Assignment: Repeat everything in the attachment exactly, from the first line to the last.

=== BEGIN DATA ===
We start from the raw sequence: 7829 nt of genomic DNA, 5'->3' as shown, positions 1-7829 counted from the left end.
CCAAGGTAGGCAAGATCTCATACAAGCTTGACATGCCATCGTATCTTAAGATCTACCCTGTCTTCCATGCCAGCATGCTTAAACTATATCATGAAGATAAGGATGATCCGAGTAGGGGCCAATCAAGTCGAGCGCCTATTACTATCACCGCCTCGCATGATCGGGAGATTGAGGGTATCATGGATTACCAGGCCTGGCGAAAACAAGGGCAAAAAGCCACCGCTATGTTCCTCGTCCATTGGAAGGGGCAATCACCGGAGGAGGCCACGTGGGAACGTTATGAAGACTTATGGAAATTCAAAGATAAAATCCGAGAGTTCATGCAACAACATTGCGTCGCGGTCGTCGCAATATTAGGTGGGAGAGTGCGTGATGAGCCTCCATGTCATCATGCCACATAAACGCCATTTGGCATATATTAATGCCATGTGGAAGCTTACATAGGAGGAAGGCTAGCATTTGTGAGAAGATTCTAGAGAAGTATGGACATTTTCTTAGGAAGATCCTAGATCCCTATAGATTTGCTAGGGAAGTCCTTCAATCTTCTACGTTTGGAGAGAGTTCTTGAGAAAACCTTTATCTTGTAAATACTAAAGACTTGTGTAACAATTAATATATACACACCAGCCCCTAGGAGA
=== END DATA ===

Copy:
We start from the raw sequence: 7829 nt of genomic DNA, 5'->3' as shown, positions 1-7829 counted from the left end.
CCAAGGTAGGCAAGATCTCATACAAGCTTGACATGCCATCGTATCTTAAGATCTACCCTGTCTTCCATGCCAGCATGCTTAAACTATATCATGAAGATAAGGATGATCCGAGTAGGGGCCAATCAAGTCGAGCGCCTATTACTATCACCGCCTCGCATGATCGGGAGATTGAGGGTATCATGGATTACCAGGCCTGGCGAAAACAAGGGCAAAAAGCCACCGCTATGTTCCTCGTCCATTGGAAGGGGCAATCACCGGAGGAGGCCACGTGGGAACGTTATGAAGACTTATGGAAATTCAAAGATAAAATCCGAGAGTTCATGCAACAACATTGCGTCGCGGTCGTCGCAATATTAGGTGGGAGAGTGCGTGATGAGCCTCCATGTCATCATGCCACATAAACGCCATTTGGCATATATTAATGCCATGTGGAAGCTTACATAGGAGGAAGGCTAGCATTTGTGAGAAGATTCTAGAGAAGTATGGACATTTTCTTAGGAAGATCCTAGATCCCTATAGATTTGCTAGGGAAGTCCTTCAATCTTCTACGTTTGGAGAGAGTTCTTGAGAAAACCTTTATCTTGTAAATACTAAAGACTTGTGTAACAATTAATATATACACACCAGCCCCTAGGAGA